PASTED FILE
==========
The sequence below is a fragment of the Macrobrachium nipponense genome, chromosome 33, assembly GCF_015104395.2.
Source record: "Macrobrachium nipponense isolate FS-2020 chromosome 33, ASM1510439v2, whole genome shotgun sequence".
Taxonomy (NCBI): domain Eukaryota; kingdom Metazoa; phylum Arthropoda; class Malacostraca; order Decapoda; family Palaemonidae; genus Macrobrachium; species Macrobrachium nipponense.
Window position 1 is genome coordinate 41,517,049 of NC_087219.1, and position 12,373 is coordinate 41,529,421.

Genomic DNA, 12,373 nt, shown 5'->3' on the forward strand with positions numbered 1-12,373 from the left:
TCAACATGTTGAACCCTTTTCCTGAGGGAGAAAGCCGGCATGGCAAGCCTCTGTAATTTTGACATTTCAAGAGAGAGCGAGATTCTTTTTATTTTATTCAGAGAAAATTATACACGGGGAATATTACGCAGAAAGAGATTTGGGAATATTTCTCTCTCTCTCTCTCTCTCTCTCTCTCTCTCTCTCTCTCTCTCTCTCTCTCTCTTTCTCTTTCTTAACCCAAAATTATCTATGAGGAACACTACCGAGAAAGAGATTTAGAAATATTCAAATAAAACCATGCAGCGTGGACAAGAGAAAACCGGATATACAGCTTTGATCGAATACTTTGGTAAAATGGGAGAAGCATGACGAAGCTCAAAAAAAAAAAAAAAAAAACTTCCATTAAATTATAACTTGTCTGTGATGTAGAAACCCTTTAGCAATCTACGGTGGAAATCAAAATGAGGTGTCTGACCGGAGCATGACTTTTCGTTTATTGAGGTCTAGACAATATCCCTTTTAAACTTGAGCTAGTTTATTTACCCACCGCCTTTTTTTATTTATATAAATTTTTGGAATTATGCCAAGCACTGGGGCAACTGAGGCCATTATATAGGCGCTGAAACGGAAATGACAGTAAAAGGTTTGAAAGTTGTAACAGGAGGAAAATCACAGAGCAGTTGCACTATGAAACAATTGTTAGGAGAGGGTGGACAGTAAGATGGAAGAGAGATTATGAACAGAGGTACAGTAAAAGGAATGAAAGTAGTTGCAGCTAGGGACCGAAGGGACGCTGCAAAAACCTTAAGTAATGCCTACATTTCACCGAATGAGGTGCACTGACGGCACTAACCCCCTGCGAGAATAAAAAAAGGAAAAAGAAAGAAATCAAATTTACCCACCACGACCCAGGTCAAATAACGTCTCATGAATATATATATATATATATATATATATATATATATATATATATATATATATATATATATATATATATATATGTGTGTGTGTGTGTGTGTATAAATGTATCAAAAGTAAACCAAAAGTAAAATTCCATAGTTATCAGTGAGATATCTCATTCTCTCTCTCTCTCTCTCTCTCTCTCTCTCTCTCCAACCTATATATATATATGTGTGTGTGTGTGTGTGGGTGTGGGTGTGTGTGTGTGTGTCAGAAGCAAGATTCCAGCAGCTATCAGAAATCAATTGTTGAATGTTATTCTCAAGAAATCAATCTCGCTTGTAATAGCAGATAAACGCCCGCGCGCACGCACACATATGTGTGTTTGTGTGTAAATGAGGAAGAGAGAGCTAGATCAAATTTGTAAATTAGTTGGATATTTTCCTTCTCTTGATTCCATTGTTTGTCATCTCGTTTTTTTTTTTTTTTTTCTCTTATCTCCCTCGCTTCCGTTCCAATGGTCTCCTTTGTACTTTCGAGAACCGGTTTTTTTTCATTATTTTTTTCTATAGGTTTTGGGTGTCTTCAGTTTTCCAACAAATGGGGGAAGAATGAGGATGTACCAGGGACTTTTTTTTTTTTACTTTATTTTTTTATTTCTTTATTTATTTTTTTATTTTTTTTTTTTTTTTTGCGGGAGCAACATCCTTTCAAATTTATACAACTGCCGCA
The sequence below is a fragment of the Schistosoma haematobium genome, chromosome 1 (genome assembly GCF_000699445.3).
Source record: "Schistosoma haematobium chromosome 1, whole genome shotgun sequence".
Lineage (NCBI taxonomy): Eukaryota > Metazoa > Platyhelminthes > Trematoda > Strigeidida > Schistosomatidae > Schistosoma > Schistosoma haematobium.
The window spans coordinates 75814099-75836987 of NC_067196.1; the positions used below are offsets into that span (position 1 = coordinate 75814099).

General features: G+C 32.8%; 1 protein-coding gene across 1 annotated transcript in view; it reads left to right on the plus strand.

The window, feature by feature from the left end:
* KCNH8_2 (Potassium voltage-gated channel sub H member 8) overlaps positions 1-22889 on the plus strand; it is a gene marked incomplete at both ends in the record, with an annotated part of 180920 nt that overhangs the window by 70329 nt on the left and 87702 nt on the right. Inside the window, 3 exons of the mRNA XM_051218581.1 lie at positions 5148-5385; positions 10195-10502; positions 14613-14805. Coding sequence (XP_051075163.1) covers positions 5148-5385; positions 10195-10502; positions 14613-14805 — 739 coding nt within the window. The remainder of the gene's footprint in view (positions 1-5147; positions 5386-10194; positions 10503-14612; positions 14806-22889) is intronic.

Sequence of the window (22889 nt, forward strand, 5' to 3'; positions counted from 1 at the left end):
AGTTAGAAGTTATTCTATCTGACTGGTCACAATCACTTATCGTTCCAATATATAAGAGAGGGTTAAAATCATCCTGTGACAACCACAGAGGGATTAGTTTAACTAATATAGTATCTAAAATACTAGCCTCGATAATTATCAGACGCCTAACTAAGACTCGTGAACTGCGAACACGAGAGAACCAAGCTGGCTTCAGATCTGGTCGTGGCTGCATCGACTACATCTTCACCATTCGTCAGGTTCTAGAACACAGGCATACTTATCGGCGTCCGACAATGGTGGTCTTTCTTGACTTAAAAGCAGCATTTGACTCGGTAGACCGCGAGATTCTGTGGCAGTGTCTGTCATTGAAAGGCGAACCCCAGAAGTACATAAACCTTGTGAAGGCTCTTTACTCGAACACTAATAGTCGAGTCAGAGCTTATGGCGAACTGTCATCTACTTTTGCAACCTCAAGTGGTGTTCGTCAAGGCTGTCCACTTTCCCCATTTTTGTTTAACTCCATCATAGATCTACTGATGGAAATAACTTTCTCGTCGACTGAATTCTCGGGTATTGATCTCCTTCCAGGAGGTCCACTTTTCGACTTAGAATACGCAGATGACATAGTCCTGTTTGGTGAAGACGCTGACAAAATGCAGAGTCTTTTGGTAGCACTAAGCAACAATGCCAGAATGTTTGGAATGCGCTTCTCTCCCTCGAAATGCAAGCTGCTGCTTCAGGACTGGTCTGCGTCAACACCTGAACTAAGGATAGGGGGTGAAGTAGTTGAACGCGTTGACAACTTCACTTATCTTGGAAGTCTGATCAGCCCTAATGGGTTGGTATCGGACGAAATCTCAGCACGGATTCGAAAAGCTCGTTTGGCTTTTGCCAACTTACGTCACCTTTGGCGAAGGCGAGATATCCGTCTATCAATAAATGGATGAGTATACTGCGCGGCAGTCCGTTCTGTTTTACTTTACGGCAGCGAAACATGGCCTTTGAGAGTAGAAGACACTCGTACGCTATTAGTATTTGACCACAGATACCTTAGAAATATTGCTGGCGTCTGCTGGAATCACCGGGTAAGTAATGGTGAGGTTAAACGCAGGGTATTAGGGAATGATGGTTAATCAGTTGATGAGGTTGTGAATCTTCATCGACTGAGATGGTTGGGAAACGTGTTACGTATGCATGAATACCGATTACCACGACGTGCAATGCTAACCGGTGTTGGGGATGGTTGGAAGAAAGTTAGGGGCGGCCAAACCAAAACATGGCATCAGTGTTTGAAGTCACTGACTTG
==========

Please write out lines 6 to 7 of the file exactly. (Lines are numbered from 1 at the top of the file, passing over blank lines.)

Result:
TCAACATGTTGAACCCTTTTCCTGAGGGAGAAAGCCGGCATGGCAAGCCTCTGTAATTTTGACATTTCAAGAGAGAGCGAGATTCTTTTTATTTTATTCAGAGAAAATTATACACGGGGAATATTACGCAGAAAGAGATTTGGGAATATTTCTCTCTCTCTCTCTCTCTCTCTCTCTCTCTCTCTCTCTCTCTCTCTCTCTCTCTTTCTCTTTCTTAACCCAAAATTATCTATGAGGAACACTACCGAGAAAGAGATTTAGAAATATTCAAATAAAACCATGCAGCGTGGACAAGAGAAAACCGGATATACAGCTTTGATCGAATACTTTGGTAAAATGGGAGAAGCATGACGAAGCTCAAAAAAAAAAAAAAAAAAACTTCCATTAAATTATAACTTGTCTGTGATGTAGAAACCCTTTAGCAATCTACGGTGGAAATCAAAATGAGGTGTCTGACCGGAGCATGACTTTTCGTTTATTGAGGTCTAGACAATATCCCTTTTAAACTTGAGCTAGTTTATTTACCCACCGCCTTTTTTTATTTATATAAATTTTTGGAATTATGCCAAGCACTGGGGCAACTGAGGCCATTATATAGGCGCTGAAACGGAAATGACAGTAAAAGGTTTGAAAGTTGTAACAGGAGGAAAATCACAGAGCAGTTGCACTATGAAACAATTGTTAGGAGAGGGTGGACAGTAAGATGGAAGAGAGATTATGAACAGAGGTACAGTAAAAGGAATGAAAGTAGTTGCAGCTAGGGACCGAAGGGACGCTGCAAAAACCTTAAGTAATGCCTACATTTCACCGAATGAGGTGCACTGACGGCACTAACCCCCTGCGAGAATAAAAAAAGGAAAAAGAAAGAAATCAAATTTACCCACCACGACCCAGGTCAAATAACGTCTCATGAATATATATATATATATATATATATATATATATATATATATATATATATATATATATATATATATATATATGTGTGTGTGTGTGTGTGTATAAATGTATCAAAAGTAAACCAAAAGTAAAATTCCATAGTTATCAGTGAGATATCTCATTCTCTCTCTCTCTCTCTCTCTCTCTCTCTCTCTCCAACCTATATATATATATGTGTGTGTGTGTGTGTGGGTGTGGGTGTGTGTGTGTGTGTCAGAAGCAAGATTCCAGCAGCTATCAGAAATCAATTGTTGAATGTTATTCTCAAGAAATCAATCTCGCTTGTAATAGCAGATAAACGCCCGCGCGCACGCACACATATGTGTGTTTGTGTGTAAATGAGGAAGAGAGAGCTAGATCAAATTTGTAAATTAGTTGGATATTTTCCTTCTCTTGATTCCATTGTTTGTCATCTCGTTTTTTTTTTTTTTTTTCTCTTATCTCCCTCGCTTCCGTTCCAATGGTCTCCTTTGTACTTTCGAGAACCGGTTTTTTTTCATTATTTTTTTCTATAGGTTTTGGGTGTCTTCAGTTTTCCAACAAATGGGGGAAGAATGAGGATGTACCAGGGACTTTTTTTTTTTTACTTTATTTTTTTATTTCTTTATTTATTTTTTTATTTTTTTTTTTTTTTTTGCGGGAGCAACATCCTTTCAAATTTATACAACTGCCGCA
The sequence below is a fragment of the Schistosoma haematobium genome, chromosome 1 (genome assembly GCF_000699445.3).